“In the payments industry, we are witnessing a heap of new entrants who have no interest in traditional revenue streams. People now aspiring to the payments industry, such as Apple, Google and the digital giants, are interested in the data that flows with the payment. They want to know what you bought, when you bought it, where, what the weather was when you bought it, and what other factors were involved around that purchase. They’re interested in the before and after bit of a payment, more than the payment itself. That’s causing us to innovate.”

[xhead] Two-tier innovation

But does innovation have to always be the big new idea? Vision Critical is a customer intelligence solutions vendor that works with customers such as the NFL, Westpac and Telstra. For its global CMO, Tyler Douglas, innovation crosses four metrics: New product, new category; existing product, new category; new product, existing category; or redefining the business value chain

“Whether you think about it as a new product in a new category, or a new product in an existing category, it’s all innovation and it’s all good,” he said. “Whether or not you carve out a separate group of people to pursue it on their own, or you foster a culture of innovation across the company, I think you have to do both.”

While innovation and pure experimentation are great ways of innovating, the reality is most organisations need to find ways to instil innovation and customer centricity into everything they do, all of the time.

“As a result, innovation might be 10 per cent better or it’s 10 times better,” Douglas said.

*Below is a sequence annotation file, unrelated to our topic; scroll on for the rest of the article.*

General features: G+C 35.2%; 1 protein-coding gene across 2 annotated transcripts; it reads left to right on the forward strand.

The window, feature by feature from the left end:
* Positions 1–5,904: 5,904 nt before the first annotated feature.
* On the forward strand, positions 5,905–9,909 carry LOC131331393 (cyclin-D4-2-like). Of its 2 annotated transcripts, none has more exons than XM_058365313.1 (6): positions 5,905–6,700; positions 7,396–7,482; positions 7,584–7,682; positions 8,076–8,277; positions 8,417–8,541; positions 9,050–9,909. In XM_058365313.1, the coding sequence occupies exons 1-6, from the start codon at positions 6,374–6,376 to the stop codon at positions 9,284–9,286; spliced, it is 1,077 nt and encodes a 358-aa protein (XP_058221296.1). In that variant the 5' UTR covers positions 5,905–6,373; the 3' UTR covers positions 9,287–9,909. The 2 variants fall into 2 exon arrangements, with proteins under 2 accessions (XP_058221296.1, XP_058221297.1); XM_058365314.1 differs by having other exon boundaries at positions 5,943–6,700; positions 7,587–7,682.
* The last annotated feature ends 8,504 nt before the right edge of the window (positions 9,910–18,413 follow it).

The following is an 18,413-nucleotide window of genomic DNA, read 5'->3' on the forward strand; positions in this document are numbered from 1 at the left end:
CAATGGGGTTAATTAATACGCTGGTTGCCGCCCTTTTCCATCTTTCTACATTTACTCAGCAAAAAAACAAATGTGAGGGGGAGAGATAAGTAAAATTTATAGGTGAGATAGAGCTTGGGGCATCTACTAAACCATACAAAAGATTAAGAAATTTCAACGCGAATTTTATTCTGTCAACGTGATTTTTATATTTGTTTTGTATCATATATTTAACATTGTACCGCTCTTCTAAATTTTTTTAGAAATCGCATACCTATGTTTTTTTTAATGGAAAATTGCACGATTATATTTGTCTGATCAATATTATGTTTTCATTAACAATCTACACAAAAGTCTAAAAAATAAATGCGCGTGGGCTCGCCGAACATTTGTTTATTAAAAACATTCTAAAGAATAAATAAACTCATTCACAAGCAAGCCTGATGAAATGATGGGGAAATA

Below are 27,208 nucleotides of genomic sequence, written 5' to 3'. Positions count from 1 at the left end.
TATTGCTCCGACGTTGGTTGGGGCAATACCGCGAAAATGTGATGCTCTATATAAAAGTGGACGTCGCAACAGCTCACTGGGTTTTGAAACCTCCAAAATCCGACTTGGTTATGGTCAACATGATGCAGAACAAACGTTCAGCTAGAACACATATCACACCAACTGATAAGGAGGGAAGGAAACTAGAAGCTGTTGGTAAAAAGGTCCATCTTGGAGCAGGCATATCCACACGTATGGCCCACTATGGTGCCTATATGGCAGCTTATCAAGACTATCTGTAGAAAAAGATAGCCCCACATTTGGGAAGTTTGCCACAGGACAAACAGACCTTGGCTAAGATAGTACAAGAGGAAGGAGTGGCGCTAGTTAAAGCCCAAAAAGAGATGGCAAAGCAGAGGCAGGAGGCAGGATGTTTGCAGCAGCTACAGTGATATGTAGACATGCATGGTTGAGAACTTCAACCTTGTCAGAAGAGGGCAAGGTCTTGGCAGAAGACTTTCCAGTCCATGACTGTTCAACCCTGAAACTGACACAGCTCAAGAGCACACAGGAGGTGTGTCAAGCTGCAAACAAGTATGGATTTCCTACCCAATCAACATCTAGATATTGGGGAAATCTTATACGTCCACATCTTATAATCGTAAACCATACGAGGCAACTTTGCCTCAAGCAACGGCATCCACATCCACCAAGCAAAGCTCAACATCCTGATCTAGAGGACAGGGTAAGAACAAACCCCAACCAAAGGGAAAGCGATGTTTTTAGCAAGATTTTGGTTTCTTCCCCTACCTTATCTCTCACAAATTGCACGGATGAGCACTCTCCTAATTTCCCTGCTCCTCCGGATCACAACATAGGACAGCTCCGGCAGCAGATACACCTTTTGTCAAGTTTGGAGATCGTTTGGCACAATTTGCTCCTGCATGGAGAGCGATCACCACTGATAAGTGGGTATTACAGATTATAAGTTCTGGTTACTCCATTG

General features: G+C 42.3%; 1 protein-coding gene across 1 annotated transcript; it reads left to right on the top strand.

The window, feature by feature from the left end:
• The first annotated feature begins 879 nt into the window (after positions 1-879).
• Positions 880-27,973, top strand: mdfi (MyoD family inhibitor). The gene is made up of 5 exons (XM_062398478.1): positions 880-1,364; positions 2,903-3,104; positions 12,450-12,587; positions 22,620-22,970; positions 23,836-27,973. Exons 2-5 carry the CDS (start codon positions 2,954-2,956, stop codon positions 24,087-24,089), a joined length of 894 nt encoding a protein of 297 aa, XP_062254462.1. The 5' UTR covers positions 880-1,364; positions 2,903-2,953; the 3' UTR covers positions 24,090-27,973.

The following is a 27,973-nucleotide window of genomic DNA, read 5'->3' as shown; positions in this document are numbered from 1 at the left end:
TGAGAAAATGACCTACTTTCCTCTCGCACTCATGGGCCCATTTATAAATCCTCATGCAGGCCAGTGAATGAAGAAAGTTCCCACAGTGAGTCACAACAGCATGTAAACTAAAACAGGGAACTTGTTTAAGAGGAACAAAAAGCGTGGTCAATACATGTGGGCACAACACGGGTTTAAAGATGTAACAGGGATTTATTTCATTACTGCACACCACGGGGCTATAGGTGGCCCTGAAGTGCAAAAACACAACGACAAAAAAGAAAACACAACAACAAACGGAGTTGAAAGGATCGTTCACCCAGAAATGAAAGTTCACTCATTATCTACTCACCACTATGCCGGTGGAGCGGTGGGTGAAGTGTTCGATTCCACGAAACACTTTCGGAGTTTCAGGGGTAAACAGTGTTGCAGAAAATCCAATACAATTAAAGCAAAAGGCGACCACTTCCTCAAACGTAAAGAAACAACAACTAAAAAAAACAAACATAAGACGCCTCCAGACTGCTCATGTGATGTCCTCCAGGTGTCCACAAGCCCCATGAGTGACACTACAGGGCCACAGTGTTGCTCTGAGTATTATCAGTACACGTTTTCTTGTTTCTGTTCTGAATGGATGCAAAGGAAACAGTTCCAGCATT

For Clark, the other consideration is how innovation relates to digital disruption, something most organisations are still grappling with.

“One of the challenges as a very large organisation is that the scale of the innovation you have to implement will need to be sizeable to deal with the disruption you’re experiencing,” she said. “This is one of the difficult things – enterprise-scale innovation. Small incubators inside an organisation that’s very large won’t deliver enough innovation to deal with disruption of your core business.”

The more successful and large the company is, the harder it is to accept that disruption is going to substantially affect it, Clark claimed.

“Therefore the size of the bet they make in innovation isn’t large enough to replace the level of disruption enterprise-wide they’re facing,” she said. As a result, innovation becomes a cultural challenge, Clark said.

On the flip side, the potential of scale if you get it right is enormous, Douglas said.

“We talk about first-mover advantage, but really it’s first-scale advantage. And a large enterprise has the opportunity, if they get that innovation right, to get to that scale faster,” he said.

At Mastercard, innovation is happening at two levels, Duursma said, and therefore needs a corporate-wide focus. To do this, the company has created a digital enterprise to help migrate away from its focus on a plastic, physical card, to a string of digits that creates those payments, he said.

Most importantly, innovation requires people to be taken away from their day job, Duursma said.

“The day job is the enemy of innovation,” he said. “Within our organisation, we’ve done a few things to try and create that.”

One of these is ‘idea box’, where a group of two or more employees can get together, apply for an idea box, which includes a giftcard for $1000, and are then encouraged to come up with a disruptive innovation that’s relevant to the business in a certain timeframe. The process goes through several rounds of funding and has helped create new business units within the Mastercard group globally.

An example Duursma noted was “simplified commerce”, which is now two years old and live in 16 markets as a new entity and business line.